Jer 33:14-16; 1Thess 3:12-4:2; Luke 21:25-28,34-36
There was a graduating college class some years ago who decided that they would not have a graduation ball. Instead, they would take the money they would have spent – the money for their dresses, the dinner and the ballroom at the hotel and would donate it to their school scholarships for poor students. They really needed the graduation ball but, they sacrificed it and they did it.
First Sunday of Advent is the beginning of the new liturgical year of the church. The next four weeks are filled with anticipation. What are we anticipating? For many, the answer could be a party, Christmas bonus or vacation leave, and a gift we have wanted from a special person or event by which an unexpected loved one returned. All of these anticipations are not bad but good. After all if you think about Christ’s born, Christ’s has already born two thousand years ago and had put at our disposal all that we need to save ourselves. What is needed now is our personal response. We have to do our part. One of our responses could be a good preparation of ourselves by which the next four weeks are about preparing a place on our hearts for the one who will prepare a place for us with the Father in heaven.
How do we prepare ourselves worthily for the birthday celebration of Jesus? For some, one has to go to a retreat/recollection; for some is to pray more, eat and generally try to be kinder to those around us. See for example, giving gifts or cards on Christmas. All of these are good but lucking. For me, the best preparation that we should do with our lives during this season and the days to come throughout the year is what Mother Theresa of Calcutta had said: “”Give until it hurts.”
It is very important to prepare ourselves for Christmas and to use the four weeks of Advent in order to make us ready for the coming of Christmas. We ought to give up something very important. We ought to make some sacrifices out of love just like what the graduating college students was doing in our introductory story. Not to worry so much about what we are going to get on Christmas, rather, about what we could give as our present in celebrating the birthday of Jesus Christ.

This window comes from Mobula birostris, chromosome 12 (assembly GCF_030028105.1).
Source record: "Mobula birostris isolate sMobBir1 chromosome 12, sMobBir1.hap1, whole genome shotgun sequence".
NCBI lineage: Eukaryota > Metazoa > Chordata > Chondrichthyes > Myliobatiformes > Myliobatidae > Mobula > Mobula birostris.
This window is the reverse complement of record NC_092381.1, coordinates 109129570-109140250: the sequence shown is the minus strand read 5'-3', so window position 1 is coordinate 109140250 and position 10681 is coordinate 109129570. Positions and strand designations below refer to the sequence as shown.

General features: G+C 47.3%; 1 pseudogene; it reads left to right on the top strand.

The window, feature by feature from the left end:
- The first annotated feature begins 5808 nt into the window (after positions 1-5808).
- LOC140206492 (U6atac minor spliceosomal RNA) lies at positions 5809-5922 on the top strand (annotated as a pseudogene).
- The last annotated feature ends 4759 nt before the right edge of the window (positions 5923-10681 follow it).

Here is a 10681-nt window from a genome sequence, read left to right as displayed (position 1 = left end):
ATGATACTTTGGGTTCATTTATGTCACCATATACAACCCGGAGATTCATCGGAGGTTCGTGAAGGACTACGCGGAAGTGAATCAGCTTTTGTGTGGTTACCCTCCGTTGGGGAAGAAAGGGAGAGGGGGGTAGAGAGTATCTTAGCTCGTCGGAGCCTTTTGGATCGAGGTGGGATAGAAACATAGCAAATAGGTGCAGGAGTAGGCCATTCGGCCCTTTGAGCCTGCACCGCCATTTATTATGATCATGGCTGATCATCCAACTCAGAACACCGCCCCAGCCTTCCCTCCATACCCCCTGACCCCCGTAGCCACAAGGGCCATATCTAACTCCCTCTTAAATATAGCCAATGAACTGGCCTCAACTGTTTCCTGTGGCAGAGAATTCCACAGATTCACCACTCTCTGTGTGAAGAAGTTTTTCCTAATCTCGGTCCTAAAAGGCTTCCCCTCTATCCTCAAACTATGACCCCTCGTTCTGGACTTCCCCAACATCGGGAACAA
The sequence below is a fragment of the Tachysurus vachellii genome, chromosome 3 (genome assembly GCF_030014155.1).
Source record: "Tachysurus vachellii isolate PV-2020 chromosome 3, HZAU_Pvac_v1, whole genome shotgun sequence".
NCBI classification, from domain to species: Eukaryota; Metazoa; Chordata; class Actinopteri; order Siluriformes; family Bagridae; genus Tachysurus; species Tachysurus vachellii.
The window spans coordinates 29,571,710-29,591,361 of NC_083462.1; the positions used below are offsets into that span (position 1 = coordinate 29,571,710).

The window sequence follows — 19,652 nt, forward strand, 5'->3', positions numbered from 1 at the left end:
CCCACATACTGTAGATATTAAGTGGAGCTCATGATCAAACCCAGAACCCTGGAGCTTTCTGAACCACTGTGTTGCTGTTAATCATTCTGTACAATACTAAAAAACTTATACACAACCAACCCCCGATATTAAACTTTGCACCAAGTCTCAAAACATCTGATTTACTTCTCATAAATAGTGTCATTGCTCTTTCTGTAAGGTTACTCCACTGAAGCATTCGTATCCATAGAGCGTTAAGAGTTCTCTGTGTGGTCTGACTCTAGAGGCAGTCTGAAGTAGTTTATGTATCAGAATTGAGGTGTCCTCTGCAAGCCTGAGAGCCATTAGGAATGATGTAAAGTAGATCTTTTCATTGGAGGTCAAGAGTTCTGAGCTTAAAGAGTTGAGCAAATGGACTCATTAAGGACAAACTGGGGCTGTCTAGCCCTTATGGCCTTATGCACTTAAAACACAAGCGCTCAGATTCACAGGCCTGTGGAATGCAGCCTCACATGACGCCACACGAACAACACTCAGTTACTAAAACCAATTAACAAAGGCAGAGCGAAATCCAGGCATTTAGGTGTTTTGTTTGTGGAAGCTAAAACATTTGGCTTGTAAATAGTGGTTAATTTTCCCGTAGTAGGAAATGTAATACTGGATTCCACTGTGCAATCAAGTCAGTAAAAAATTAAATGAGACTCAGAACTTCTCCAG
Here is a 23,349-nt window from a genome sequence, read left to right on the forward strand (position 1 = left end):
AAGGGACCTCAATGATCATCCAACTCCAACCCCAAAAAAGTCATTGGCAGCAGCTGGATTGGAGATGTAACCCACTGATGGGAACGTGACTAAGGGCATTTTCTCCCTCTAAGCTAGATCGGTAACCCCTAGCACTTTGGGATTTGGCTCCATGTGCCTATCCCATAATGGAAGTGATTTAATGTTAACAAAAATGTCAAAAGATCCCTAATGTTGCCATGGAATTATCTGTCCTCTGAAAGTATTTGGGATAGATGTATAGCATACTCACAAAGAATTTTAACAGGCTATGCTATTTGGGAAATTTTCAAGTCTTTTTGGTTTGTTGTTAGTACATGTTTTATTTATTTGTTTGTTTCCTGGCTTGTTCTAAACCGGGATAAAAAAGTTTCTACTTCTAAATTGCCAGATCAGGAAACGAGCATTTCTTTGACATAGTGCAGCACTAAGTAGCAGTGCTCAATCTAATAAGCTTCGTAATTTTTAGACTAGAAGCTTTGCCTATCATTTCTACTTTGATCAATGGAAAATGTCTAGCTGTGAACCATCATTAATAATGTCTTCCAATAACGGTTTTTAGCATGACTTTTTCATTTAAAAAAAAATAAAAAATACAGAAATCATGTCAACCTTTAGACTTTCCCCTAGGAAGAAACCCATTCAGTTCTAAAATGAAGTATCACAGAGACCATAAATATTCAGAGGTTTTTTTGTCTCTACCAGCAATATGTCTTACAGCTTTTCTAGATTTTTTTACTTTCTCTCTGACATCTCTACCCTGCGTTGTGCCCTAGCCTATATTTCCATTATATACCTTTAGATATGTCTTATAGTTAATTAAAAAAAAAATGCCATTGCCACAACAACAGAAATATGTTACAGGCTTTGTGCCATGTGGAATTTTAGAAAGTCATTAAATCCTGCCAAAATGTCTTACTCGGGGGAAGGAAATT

Usually, during the celebration of the Mass, when the collection box is passing around, we only give P100.00. But if you give P500.00 even though you need it for your personal consumption, that’s an example of giving until it hurts and then give a little more. For the reason that, “no fair giving if it is not hard: no fair giving up durian candy for Advent because you really don’t like durian candy. It’s much better to give up watching TV because that will really hurt you – you need it.”
There is a story of giving until it hurts in the gospel of St. Mark (12:38-42) where Jesus praised the poor widow who put two copper coins in the collection box for the poor in the temple. Christ told His disciples that the poor widow had given more than all the rich people who put large amount of money in the collection and yet it was surplus. “They give of their surplus,” as Jesus said, “but she gave all she had.” She gives until it hurts. All of us are like the poor widow. None of us are exempted. We can give until it hurts.
Of course, Jesus is the perfect example of giving until it hurts. He didn’t just talk about giving everything. He did it. He gave everything he had even to death on the cross. St. Paul says that Christ poured Himself out. He emptied Himself out of love. Christ too, gave until it hurts. Christ always gives until it hurts.
We are good people. We do give. Sometimes we give a lot to show that we are generous and charitable. We even announce it and publish it. But we rarely give until it hurts. We give up the durian candy, but we don’t like to give up watching TV because we don’t want to miss our favorite telenovela. If we want to be really good, we have to learn to really give. We cannot just give what is extra. We have to give up something we think is important to us and yet others need it all the more.
See Today’s Readings: Cycle C